More recently, efforts have been made to deploy permanent gas monitoring stations, which provide up-to-date data on emissions and volcanic activity. “These are only in place on a few volcanoes, but they are becoming more and more common,” says Moussallam. In recent years, theoretical advances are helping scientists understand the behavior of volcanic gas underground, within magma. “Together, these developments allow us to record the gas signal during episodes of volcanic unrest, and try to interpret what this signal means in terms of magmatic processes at depth.” These signals help volcanologists detect eruptions before they occur.
In 2019, Moussallam’s work saw him named among the winners of the Rolex Awards for Enterprise. Launched in 1976 to mark the 50th anniversary of the Oyster, the world’s first waterproof wristwatch, the awards celebrate exceptional people around the world whose work is dedicated to addressing global challenges, preserving our cultural heritage or making advance our understanding of nature. “The most impactful part of the award was meeting and being part of the community of past winners,” Moussallam said. “This group of people is truly amazing and inspiring. For example, seeing people working with wildlife camera traps gave me the idea to develop a volcano “camera trap” system that detects and sends us a record of any explosive event that occurs. We have now installed this system on the Reventador Volcano in Ecuador. »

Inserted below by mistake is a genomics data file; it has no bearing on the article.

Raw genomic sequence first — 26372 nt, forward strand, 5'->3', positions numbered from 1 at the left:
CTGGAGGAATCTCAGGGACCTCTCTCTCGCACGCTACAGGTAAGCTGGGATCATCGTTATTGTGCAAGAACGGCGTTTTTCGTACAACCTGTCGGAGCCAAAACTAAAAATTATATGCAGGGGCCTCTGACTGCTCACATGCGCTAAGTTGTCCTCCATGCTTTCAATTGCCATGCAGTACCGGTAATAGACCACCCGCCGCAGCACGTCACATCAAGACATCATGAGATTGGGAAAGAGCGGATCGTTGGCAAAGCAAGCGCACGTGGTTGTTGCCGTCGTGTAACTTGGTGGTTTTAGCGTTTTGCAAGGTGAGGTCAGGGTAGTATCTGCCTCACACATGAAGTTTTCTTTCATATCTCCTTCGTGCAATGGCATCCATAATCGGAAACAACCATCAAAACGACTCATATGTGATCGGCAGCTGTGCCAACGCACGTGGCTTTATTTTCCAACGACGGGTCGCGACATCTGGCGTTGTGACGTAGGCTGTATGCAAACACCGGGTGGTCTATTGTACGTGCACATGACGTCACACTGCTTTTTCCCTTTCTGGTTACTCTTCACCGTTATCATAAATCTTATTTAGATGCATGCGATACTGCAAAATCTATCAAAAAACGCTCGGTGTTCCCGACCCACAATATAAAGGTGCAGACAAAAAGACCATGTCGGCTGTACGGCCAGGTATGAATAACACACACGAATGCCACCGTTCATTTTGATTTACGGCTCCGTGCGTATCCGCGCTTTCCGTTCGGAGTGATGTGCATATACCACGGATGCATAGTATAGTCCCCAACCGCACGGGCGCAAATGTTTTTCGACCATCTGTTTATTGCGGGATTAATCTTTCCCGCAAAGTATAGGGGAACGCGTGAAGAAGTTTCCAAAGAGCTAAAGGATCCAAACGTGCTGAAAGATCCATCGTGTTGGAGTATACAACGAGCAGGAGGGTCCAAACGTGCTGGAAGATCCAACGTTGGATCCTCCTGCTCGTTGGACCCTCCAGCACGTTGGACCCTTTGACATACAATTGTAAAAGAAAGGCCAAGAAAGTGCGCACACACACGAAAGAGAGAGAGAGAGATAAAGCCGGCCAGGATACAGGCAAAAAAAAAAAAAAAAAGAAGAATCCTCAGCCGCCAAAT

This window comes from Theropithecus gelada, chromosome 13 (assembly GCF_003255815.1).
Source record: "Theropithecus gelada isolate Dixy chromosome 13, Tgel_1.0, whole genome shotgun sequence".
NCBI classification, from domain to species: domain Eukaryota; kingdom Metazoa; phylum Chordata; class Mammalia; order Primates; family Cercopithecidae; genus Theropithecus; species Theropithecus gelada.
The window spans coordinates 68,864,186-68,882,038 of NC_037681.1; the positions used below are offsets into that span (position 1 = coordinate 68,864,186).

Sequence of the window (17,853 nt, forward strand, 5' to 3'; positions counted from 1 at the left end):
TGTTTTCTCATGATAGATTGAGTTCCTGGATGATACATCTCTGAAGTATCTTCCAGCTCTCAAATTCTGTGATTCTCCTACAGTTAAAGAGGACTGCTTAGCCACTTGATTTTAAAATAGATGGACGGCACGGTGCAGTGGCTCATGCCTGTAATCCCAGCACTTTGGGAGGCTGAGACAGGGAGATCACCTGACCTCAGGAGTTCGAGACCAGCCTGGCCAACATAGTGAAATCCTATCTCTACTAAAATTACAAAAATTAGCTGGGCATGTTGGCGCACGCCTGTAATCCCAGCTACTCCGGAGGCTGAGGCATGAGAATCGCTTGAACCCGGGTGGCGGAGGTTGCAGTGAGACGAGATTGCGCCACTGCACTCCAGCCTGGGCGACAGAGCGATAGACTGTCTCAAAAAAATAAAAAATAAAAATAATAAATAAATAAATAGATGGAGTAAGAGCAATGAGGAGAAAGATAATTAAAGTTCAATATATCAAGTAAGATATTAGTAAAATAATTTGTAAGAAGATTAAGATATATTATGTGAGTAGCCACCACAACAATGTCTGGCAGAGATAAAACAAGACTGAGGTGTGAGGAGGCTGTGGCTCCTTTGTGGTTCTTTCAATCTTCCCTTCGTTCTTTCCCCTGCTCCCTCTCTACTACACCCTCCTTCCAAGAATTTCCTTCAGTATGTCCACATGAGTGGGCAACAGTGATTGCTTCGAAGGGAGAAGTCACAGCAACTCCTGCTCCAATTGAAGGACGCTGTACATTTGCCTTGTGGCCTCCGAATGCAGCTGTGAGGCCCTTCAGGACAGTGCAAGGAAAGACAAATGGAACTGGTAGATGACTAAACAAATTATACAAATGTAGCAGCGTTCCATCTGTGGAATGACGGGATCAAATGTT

After two years of the pandemic disrupting scientific expeditions, Moussallam is now planning new field research trips to collect more data on active volcanoes. “One volcano we hope to visit soon is Sangay in Ecuador,” he says. “It’s a two or three day trek with mules through rainforest just to get to the base of the volcano, but it’s very active with frequent pyroclastic flows and its gas emissions have never been measured. .”
For Moussallam, his research answers fundamental questions about our planet. “The fact that we are still trying to quantify the total flux of gases and aerosols out of volcanoes shows that, despite the huge amount of knowledge we have accumulated in our understanding of the Earth system, there are still many fundamental questions to be answered. solve. .”
And when it comes to volcanic winters, don’t be tempted to assume that an eruption of the magnitude seen in 536 or 1815 is the answer to our climate problems. “First, because the cooling effect would only be short-lived, a few years at most for an eruption of this size,” says Moussallam. “And second, because a sharp, abrupt global cooling can have catastrophic impacts on agricultural production and food security globally.”
In other words?
“Volcanoes won’t save us,” he says. “Only we can.”
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